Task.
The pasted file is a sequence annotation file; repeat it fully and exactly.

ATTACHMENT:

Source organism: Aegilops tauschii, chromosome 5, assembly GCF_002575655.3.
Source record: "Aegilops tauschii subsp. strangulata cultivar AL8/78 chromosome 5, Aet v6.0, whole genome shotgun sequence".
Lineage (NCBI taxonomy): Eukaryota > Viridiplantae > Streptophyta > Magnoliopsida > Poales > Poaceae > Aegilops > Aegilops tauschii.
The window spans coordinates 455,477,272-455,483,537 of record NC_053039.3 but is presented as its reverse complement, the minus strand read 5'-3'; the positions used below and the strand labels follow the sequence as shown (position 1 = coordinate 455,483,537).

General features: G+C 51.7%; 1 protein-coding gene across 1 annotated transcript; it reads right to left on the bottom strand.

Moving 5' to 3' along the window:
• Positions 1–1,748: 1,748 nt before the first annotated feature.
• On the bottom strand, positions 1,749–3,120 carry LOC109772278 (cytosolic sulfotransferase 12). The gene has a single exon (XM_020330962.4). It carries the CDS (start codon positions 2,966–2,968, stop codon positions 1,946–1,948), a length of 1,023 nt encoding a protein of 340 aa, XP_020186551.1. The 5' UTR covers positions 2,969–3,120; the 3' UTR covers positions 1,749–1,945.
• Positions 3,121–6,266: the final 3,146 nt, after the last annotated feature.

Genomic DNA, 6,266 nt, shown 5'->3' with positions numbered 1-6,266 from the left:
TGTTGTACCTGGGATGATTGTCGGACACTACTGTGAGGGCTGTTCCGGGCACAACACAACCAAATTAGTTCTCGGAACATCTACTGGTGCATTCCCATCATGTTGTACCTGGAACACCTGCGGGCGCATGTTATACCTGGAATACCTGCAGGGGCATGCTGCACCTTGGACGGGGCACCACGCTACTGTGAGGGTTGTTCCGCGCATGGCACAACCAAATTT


Source organism: Aegilops tauschii, chromosome 5, assembly GCF_002575655.3.
Source record: "Aegilops tauschii subsp. strangulata cultivar AL8/78 chromosome 5, Aet v6.0, whole genome shotgun sequence".
Lineage (NCBI taxonomy): Eukaryota > Viridiplantae > Streptophyta > Magnoliopsida > Poales > Poaceae > Aegilops > Aegilops tauschii.
The window spans coordinates 455,477,272-455,483,537 of record NC_053039.3 but is presented as its reverse complement, the minus strand read 5'-3'; the positions used below and the strand labels follow the sequence as shown (position 1 = coordinate 455,483,537).

General features: G+C 51.7%; 1 protein-coding gene across 1 annotated transcript; it reads right to left on the bottom strand.

Moving 5' to 3' along the window:
• Positions 1–1,748: 1,748 nt before the first annotated feature.
• On the bottom strand, positions 1,749–3,120 carry LOC109772278 (cytosolic sulfotransferase 12). The gene has a single exon (XM_020330962.4). It carries the CDS (start codon positions 2,966–2,968, stop codon positions 1,946–1,948), a length of 1,023 nt encoding a protein of 340 aa, XP_020186551.1. The 5' UTR covers positions 2,969–3,120; the 3' UTR covers positions 1,749–1,945.
• Positions 3,121–6,266: the final 3,146 nt, after the last annotated feature.

Genomic DNA, 6,266 nt, shown 5'->3' with positions numbered 1-6,266 from the left:
TGTTGTACCTGGGATGATTGTCGGACACTACTGTGAGGGCTGTTCCGGGCACAACACAACCAAATTAGTTCTCGGAACATCTACTGGTGCATTCCCATCATGTTGTACCTGGAACACCTGCGGGCGCATGTTATACCTGGAATACCTGCAGGGGCATGCTGCACCTTGGACGGGGCACCACGCTACTGTGAGGGTTGTTCCGCGCATGGCACAACCAAATTT